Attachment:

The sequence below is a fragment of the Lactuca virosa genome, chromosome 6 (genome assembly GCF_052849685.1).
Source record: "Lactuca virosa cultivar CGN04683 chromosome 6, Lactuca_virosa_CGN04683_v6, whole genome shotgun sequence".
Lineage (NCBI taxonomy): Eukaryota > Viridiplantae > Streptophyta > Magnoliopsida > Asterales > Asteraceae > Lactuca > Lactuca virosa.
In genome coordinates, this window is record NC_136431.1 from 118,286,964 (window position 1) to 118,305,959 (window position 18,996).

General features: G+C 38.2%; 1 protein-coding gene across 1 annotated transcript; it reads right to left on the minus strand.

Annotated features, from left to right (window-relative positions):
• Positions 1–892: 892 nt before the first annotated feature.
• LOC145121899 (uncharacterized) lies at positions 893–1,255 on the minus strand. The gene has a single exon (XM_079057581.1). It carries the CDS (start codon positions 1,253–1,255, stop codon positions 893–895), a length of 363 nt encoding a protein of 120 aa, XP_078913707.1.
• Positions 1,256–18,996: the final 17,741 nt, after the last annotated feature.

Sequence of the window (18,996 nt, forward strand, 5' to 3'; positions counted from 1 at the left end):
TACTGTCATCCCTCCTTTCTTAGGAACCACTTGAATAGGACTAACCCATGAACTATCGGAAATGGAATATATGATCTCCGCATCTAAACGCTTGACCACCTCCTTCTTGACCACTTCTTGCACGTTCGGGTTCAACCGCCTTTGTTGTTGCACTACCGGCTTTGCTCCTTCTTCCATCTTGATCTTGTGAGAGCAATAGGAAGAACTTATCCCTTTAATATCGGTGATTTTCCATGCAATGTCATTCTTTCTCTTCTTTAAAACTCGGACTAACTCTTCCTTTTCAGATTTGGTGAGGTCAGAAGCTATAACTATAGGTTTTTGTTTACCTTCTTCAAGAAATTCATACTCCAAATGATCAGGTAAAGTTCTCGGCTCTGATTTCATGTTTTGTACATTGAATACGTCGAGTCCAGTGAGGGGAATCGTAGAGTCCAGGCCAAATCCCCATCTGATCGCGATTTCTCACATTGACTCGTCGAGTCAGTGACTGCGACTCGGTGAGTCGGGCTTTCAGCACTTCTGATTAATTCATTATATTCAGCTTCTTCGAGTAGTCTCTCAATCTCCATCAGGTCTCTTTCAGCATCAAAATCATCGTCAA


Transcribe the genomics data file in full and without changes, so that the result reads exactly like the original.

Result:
The sequence below is a fragment of the Lactuca virosa genome, chromosome 6 (genome assembly GCF_052849685.1).
Source record: "Lactuca virosa cultivar CGN04683 chromosome 6, Lactuca_virosa_CGN04683_v6, whole genome shotgun sequence".
Lineage (NCBI taxonomy): Eukaryota > Viridiplantae > Streptophyta > Magnoliopsida > Asterales > Asteraceae > Lactuca > Lactuca virosa.
In genome coordinates, this window is record NC_136431.1 from 118,286,964 (window position 1) to 118,305,959 (window position 18,996).

General features: G+C 38.2%; 1 protein-coding gene across 1 annotated transcript; it reads right to left on the minus strand.

Annotated features, from left to right (window-relative positions):
• Positions 1–892: 892 nt before the first annotated feature.
• LOC145121899 (uncharacterized) lies at positions 893–1,255 on the minus strand. The gene has a single exon (XM_079057581.1). It carries the CDS (start codon positions 1,253–1,255, stop codon positions 893–895), a length of 363 nt encoding a protein of 120 aa, XP_078913707.1.
• Positions 1,256–18,996: the final 17,741 nt, after the last annotated feature.

Sequence of the window (18,996 nt, forward strand, 5' to 3'; positions counted from 1 at the left end):
TACTGTCATCCCTCCTTTCTTAGGAACCACTTGAATAGGACTAACCCATGAACTATCGGAAATGGAATATATGATCTCCGCATCTAAACGCTTGACCACCTCCTTCTTGACCACTTCTTGCACGTTCGGGTTCAACCGCCTTTGTTGTTGCACTACCGGCTTTGCTCCTTCTTCCATCTTGATCTTGTGAGAGCAATAGGAAGAACTTATCCCTTTAATATCGGTGATTTTCCATGCAATGTCATTCTTTCTCTTCTTTAAAACTCGGACTAACTCTTCCTTTTCAGATTTGGTGAGGTCAGAAGCTATAACTATAGGTTTTTGTTTACCTTCTTCAAGAAATTCATACTCCAAATGATCAGGTAAAGTTCTCGGCTCTGATTTCATGTTTTGTACATTGAATACGTCGAGTCCAGTGAGGGGAATCGTAGAGTCCAGGCCAAATCCCCATCTGATCGCGATTTCTCACATTGACTCGTCGAGTCAGTGACTGCGACTCGGTGAGTCGGGCTTTCAGCACTTCTGATTAATTCATTATATTCAGCTTCTTCGAGTAGTCTCTCAATCTCCATCAGGTCTCTTTCAGCATCAAAATCATCGTCAA